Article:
Human Losses of the Armenians in the 20th Century

   The genocide of Armenian nation actually falls into four stages: 1894-96, when around 300,000 Armenians were massacred; 30,000 killed in 1909; 1,5 million -- during the 1915-16 genocide, and about 300,000 from 1918 to 1922. The number of victims totaled more than 2 million, and the incidents are justly described as an attempt by Ottoman Turkey to exterminate the Armenian nation wholly and completely.
   And pitifully Armenians were afterwards deprived of the right to grieve or seek justice for their victims and persecutions due to the fact that Eastern Armenia became a part of Soviet Union, another 'master,' which did not allow freedom of speech, choice, action and moreover, protest. In addition, the Armenians suffered new massive human losses through the purges of the 1920s and 1930s and especially during World War II. 600,000 Armenians fought against Fascist Germany in the ranks of Soviet Army and nearly half of them were killed. To grasp the scope of these casualties for the small Armenian nation, which had been subjected to a horrible genocide only two decades earlier, it would suffice to bear in mind that during the same war the USA and Great Britain suffered matching casualties, accordingly 291.557 American and 357.116 British soldiers killed.
   In 1949 the Stalinist regime drove about 100,000 Armenians deep into forlorn Siberia, causing hundreds of deaths. In 1988, at least 25,000 people died as a result of the earthquake in northern Armenia. From 1991 to 1994, more than 10,000 Armenians died in the war for the liberation of Nagorno-Karabakh.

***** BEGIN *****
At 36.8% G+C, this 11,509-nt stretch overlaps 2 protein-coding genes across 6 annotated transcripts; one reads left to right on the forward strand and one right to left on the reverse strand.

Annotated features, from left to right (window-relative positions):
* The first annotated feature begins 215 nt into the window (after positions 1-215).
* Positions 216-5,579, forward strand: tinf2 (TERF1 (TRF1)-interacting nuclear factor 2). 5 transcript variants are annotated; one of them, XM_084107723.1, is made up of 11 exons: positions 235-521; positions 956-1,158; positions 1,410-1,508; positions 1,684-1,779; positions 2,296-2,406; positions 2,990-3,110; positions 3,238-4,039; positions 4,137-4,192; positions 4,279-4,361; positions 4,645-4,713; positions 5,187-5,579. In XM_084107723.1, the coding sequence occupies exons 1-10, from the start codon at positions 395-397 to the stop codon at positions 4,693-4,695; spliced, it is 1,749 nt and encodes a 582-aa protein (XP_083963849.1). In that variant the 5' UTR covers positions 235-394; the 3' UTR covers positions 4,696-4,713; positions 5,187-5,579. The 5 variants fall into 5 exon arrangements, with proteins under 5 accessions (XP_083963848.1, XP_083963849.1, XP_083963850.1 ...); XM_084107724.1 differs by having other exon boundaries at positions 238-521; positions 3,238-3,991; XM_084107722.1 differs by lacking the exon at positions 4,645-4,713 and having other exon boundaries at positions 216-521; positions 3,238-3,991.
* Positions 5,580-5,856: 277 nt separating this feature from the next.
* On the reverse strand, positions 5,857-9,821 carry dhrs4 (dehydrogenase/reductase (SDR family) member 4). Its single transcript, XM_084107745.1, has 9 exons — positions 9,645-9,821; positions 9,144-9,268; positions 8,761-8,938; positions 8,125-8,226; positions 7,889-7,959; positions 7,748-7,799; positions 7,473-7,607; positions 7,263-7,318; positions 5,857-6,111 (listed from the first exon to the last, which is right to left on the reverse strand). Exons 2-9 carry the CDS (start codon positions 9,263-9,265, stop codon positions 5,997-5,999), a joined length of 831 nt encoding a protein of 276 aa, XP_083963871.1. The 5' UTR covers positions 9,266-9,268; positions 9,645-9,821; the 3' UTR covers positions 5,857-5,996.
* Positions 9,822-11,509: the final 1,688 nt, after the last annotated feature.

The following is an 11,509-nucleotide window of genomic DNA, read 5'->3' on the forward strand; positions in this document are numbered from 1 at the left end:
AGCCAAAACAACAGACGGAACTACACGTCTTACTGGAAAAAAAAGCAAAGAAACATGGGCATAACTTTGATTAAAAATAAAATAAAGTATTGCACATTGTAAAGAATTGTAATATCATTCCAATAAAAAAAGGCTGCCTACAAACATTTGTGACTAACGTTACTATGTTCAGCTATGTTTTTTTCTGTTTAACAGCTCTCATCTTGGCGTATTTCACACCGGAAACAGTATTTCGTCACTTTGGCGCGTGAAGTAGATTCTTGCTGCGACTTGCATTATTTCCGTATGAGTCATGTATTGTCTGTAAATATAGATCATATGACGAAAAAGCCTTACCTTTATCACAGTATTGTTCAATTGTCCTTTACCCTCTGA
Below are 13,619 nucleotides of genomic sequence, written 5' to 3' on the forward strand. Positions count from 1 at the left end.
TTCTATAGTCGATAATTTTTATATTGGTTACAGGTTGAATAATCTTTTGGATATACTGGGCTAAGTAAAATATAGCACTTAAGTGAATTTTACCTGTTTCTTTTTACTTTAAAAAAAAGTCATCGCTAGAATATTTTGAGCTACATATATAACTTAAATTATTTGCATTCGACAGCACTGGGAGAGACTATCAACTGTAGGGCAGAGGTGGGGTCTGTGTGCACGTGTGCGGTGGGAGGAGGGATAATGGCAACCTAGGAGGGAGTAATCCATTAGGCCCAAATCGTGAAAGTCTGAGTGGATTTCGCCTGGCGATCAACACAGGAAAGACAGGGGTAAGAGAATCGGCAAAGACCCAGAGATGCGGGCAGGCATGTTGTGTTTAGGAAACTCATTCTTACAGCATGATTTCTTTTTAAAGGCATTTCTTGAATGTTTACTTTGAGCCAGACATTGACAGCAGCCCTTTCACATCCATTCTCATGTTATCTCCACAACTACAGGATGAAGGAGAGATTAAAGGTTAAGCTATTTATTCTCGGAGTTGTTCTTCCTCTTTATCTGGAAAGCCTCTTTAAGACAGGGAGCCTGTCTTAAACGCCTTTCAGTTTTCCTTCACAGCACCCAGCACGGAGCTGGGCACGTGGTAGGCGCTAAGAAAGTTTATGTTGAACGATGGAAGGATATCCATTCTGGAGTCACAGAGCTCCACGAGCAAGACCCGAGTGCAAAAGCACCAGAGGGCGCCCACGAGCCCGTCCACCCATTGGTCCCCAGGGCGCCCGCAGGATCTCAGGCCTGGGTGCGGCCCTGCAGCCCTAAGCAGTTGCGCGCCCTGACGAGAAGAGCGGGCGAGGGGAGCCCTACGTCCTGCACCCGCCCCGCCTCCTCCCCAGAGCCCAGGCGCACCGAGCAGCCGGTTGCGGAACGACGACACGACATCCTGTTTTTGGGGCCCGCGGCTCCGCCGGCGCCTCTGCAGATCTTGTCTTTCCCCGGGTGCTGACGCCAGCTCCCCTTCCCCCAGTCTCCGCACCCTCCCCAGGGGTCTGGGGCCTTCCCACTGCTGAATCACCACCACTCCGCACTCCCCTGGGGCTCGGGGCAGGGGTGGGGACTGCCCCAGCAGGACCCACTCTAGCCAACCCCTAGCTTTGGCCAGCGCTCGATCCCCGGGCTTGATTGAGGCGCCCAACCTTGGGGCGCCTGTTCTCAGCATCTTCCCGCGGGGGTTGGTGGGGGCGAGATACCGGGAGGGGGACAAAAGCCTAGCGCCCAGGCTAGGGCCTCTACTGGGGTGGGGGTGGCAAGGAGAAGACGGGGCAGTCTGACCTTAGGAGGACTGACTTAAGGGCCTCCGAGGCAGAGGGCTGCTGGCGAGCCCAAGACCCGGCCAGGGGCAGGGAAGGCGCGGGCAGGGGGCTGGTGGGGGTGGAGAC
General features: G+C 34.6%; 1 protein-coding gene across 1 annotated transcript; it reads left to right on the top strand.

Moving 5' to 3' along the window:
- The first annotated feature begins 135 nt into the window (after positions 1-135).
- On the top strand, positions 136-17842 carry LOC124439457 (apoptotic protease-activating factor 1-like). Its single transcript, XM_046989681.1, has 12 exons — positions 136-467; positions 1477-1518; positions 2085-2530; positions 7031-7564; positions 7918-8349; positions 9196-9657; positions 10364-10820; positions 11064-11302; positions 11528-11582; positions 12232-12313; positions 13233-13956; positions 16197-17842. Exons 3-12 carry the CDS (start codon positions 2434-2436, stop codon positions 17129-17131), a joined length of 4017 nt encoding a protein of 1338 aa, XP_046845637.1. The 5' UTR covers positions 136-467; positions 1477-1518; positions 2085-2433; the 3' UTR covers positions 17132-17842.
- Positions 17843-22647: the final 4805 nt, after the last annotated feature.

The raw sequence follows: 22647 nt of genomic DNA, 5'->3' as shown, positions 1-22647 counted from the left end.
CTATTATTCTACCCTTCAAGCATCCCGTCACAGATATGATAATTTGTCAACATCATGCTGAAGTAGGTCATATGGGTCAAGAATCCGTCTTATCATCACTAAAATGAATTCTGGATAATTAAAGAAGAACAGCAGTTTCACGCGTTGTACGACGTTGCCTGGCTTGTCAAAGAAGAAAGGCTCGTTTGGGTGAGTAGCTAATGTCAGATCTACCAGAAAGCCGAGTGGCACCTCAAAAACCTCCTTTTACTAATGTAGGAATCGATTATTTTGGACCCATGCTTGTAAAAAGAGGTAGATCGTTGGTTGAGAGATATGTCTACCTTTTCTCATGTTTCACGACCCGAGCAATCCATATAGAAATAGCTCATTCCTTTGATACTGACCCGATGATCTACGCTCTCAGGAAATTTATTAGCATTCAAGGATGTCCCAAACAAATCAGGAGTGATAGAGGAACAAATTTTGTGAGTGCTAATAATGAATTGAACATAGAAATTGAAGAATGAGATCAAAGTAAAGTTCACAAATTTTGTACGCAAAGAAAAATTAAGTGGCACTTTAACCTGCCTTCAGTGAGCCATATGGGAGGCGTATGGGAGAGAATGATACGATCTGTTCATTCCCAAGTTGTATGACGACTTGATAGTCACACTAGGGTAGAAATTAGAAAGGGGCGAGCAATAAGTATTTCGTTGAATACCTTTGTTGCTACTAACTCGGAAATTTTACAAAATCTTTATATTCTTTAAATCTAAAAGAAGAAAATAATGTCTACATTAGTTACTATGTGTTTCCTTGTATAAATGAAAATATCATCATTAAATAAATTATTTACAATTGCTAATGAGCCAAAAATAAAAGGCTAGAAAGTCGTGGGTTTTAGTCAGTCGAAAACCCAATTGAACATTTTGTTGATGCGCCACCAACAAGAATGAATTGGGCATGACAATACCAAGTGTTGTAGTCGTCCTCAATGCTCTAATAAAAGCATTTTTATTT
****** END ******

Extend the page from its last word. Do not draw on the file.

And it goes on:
Denial of the Genocide: Security implications for Armenia

   As a result of all these dreadful developments, currently Armenia is a state struggling for its very survival. Within one recent decade Armenia has experienced not only the devastating earthquake and the enormous economic hardships caused by the collapse of the Soviet Union, but also the rolling conflict with Azerbaijan over the Armenian-populated region of Nagorno-Karabakh. Hence, it is relevant and imperative to look at the question of Armenian Genocide and especially its Turkish denial from these alarming current realities rather than only in a historical perspective.
   What have been the implications of the Turkish denial of the Genocide for the modern Republic of Armenia?
   When we compare the present situation with the historical record in the region, the Nagorno-Karabakh conflict emerges as an organic extension of Armenian-Turkish conflict of the beginning of the 20th century rather than as an isolated historical phenomenon. Among the striking similarities between these periods are the same Turkish geostrategic objective and state policies of establishing and controlling directly and fully land communication among the Turkophone peoples from the Bosphorus through Baku to Central Asia.